"CAMPDONIANS KEPT IN DARK ABOUT BIG SCHEMES"
County to be asked for more information
Evesham Journal 1/11/1963
A complaint was made to Chipping Campden Parish Council on Monday that local residents were not being kept informed by the County Council about several big schemes, including the building of a new school, which would transform the life of the town.
“I understand that the plans for the new grammar school have been finally approved,” said Mr. A.F. Primrose. “the contract has been signed and work may begin any day now. When the school is opened, the number of pupils is expected to be 800, compared with 320 at present. The teaching staff will be increased from 20 to about 40 and there will be a large increase in non-teaching staff, such as cleaners, laboratory assistants and groundsmen.
“I understand it is proposed to build 15 staff houses in the school grounds, but in spite of this, the present housing shortage in Campden is going to become very much more serious in the next few years.”
All this was of vital interest to the Parish Council and the people of Campden, said Mr Primrose. It was going to increase business in local shops, and parking and traffic problems were going to become much more serious. New water mains would have to be installed, as the present supply was inadequate, and there was going to be a big problem over sewage works.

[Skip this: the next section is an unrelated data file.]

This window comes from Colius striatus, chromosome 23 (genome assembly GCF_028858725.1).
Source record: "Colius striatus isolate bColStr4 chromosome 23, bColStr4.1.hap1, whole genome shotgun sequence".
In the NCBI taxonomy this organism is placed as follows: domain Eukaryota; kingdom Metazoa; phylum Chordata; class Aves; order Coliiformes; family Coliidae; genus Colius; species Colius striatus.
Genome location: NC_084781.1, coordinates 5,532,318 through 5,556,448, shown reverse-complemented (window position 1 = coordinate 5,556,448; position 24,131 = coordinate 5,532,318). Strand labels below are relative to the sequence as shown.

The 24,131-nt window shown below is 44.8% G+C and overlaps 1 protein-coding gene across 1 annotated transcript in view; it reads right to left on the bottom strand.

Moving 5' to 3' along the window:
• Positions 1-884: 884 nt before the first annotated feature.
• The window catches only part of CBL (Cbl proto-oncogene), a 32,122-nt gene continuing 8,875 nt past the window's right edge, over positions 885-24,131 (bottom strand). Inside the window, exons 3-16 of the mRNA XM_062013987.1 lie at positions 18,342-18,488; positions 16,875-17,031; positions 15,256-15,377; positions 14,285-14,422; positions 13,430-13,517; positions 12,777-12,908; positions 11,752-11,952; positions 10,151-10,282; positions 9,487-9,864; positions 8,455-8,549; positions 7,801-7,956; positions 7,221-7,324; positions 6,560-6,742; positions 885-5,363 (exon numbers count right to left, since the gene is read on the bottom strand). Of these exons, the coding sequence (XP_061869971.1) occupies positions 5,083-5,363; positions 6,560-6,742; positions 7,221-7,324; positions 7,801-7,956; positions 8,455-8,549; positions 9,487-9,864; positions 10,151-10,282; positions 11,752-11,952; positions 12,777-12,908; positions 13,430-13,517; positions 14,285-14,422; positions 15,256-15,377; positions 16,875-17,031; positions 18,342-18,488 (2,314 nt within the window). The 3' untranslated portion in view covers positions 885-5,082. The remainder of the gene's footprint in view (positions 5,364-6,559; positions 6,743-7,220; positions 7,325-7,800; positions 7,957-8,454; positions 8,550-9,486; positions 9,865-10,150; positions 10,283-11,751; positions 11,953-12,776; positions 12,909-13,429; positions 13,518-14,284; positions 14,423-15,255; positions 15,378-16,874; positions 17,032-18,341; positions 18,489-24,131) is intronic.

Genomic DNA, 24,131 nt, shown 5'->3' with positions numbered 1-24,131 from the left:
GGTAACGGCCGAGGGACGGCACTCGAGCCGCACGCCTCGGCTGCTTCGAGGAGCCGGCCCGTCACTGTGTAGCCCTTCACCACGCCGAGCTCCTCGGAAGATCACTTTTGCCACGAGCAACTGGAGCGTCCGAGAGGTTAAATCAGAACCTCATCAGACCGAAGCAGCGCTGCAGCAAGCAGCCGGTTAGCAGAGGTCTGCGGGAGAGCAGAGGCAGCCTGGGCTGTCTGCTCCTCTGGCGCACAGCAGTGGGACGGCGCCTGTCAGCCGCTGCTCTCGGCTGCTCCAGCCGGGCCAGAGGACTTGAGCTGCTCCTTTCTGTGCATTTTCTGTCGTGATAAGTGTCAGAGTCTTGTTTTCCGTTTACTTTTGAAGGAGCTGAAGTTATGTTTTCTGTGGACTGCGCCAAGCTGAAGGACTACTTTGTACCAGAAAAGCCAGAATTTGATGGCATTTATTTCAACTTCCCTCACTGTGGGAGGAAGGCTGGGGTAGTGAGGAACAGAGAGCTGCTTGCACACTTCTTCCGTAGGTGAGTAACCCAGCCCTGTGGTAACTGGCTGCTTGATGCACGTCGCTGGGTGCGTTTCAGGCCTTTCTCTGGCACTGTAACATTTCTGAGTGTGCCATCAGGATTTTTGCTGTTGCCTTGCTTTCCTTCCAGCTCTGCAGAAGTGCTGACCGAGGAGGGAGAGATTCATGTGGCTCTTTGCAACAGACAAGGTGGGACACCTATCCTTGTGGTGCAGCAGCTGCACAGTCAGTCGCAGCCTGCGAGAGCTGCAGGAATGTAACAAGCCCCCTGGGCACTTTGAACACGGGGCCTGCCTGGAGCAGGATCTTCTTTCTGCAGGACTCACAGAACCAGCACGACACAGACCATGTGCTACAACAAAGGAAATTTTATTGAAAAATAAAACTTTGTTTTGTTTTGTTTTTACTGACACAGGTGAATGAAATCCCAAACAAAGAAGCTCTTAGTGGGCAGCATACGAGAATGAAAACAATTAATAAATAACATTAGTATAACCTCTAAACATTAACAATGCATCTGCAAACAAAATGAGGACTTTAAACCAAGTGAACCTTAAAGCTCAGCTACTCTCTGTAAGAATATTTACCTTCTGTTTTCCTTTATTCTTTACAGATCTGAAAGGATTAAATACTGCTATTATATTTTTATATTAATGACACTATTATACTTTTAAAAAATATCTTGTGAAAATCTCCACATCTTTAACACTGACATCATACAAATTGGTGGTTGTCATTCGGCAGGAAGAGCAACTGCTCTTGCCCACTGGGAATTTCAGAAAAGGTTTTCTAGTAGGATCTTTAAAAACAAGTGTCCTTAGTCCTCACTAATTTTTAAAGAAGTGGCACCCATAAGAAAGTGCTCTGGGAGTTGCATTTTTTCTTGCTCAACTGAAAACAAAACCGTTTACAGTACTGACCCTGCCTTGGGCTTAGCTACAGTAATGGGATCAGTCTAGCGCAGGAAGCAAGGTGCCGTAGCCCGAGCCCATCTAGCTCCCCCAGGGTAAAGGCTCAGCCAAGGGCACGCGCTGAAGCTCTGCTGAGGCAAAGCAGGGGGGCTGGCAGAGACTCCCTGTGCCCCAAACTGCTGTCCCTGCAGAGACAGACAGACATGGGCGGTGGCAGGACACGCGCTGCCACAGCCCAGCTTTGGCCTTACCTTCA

“My complaint is that the Parish Council is given very little information about all these matters,” he said. “and sometimes we hear about them only after the contracts have been signed. May we ask the County Council and the governors of the Grammar School to keep the council and the people of Campden informed, as far as possible, as to what is going on. The people of Campden take a keen interest in the grammar school.”
Mr Primrose added, “We know the County Council has taken over George Lane and Calf Lane, and is going to widen and improve them. We hear that sites for a health centre and for the top school have been decided on, adjoining the playing field. There are rumours that the old Swan building in High Street may be sold, and people are beginning to wonder what is going to happen to the youth club and arts and crafts building.
“These are only some of the changes which people are rather concerned about. Might we ask that we should be kept informed as to what is going on?”
The council supported Mr Primrose’s point of view and asked the clerk (Mr T Winward) to write to the County Council saying local residents were keenly interested in the new school and other projects and wished to be kept informed about them.